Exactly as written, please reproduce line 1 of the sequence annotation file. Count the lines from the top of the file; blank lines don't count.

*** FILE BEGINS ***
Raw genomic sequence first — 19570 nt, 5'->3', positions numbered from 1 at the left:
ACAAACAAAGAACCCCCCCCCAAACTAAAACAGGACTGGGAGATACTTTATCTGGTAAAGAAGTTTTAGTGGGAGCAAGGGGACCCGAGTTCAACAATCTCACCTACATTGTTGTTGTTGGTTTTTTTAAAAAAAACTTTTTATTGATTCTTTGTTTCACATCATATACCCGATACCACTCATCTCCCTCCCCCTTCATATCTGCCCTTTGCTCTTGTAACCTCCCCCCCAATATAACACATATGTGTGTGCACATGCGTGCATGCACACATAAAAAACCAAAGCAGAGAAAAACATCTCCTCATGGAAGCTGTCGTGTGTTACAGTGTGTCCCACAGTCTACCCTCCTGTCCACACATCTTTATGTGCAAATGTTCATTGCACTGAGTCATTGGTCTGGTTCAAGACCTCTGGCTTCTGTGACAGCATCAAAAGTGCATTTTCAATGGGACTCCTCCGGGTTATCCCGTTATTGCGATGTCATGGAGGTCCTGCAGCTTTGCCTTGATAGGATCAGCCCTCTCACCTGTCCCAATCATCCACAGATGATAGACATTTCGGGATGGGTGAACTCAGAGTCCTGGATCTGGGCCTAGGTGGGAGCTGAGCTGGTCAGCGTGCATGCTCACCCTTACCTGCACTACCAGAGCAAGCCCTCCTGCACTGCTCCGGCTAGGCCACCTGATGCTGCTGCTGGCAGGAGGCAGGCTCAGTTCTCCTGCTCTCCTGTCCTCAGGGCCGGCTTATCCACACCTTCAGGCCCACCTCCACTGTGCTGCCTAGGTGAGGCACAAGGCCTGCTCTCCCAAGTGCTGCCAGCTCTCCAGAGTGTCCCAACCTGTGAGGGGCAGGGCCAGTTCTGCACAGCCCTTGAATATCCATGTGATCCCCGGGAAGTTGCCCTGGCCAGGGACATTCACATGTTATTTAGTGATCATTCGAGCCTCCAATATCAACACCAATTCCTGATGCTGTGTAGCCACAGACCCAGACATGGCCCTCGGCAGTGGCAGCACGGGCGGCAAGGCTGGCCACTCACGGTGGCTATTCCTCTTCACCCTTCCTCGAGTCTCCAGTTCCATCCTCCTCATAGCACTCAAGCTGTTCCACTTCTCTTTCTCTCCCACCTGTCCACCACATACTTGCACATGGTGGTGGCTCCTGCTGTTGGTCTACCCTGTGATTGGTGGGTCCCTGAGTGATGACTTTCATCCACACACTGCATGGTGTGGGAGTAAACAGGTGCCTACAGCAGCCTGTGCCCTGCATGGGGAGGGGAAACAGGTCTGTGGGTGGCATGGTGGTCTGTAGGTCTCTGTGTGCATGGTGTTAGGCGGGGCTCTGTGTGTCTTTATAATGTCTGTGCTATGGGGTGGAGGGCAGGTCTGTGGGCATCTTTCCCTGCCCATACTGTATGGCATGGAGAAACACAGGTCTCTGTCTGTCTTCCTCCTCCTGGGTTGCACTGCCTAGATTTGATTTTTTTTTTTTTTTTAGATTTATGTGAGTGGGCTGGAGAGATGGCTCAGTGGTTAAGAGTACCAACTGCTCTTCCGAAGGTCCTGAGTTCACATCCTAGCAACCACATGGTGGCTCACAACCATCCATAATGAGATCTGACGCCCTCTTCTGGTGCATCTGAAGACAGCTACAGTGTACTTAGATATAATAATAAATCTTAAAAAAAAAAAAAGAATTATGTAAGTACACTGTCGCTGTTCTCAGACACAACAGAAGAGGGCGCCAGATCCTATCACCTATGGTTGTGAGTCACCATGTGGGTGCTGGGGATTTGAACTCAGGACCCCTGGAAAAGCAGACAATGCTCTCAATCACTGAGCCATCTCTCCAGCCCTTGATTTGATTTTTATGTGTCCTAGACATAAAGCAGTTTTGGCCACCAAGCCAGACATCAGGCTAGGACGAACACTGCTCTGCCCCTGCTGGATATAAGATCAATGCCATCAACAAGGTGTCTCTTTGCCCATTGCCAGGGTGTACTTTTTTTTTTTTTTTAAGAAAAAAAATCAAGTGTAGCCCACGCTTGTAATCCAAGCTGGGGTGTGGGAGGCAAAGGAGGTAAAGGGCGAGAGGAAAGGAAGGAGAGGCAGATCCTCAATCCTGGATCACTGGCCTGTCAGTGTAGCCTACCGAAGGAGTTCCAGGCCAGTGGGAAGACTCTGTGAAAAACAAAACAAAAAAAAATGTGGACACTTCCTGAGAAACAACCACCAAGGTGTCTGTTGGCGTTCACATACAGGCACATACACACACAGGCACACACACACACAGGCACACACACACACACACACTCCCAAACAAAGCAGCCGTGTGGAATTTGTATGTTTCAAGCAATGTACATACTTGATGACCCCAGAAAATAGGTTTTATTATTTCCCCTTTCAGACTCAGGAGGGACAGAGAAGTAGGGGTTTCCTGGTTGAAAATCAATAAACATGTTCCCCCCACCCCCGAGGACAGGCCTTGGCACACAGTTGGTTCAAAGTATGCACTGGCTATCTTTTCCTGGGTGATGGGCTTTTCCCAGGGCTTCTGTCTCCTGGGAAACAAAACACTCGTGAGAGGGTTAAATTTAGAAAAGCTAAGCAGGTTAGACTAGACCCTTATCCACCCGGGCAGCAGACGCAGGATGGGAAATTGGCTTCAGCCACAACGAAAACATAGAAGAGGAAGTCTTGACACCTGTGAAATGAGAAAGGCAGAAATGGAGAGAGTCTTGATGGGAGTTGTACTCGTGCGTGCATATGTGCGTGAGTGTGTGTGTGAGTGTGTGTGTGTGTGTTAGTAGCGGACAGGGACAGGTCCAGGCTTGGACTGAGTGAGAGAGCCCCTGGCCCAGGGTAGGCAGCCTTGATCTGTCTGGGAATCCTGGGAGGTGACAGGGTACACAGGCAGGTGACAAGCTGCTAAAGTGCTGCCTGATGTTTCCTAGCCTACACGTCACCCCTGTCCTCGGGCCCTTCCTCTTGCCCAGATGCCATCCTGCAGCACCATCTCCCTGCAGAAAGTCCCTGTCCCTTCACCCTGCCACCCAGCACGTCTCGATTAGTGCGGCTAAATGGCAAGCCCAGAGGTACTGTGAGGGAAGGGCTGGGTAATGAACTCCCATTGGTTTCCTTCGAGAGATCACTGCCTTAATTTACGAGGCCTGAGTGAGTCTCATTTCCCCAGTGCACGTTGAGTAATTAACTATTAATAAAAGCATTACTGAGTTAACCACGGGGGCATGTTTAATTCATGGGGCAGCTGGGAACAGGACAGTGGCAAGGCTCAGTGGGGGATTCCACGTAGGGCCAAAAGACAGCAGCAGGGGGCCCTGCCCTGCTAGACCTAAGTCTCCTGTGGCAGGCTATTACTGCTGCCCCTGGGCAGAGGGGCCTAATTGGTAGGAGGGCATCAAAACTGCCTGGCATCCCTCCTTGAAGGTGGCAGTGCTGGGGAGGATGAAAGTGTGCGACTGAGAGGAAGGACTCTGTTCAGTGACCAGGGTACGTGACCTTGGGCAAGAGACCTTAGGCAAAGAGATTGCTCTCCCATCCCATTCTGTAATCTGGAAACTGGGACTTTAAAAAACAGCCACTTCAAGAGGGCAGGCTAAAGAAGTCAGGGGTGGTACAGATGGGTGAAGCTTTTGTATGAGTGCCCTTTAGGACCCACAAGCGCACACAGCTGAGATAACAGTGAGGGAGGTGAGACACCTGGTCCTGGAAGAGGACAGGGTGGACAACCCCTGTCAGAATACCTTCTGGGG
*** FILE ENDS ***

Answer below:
Raw genomic sequence first — 19570 nt, 5'->3', positions numbered from 1 at the left: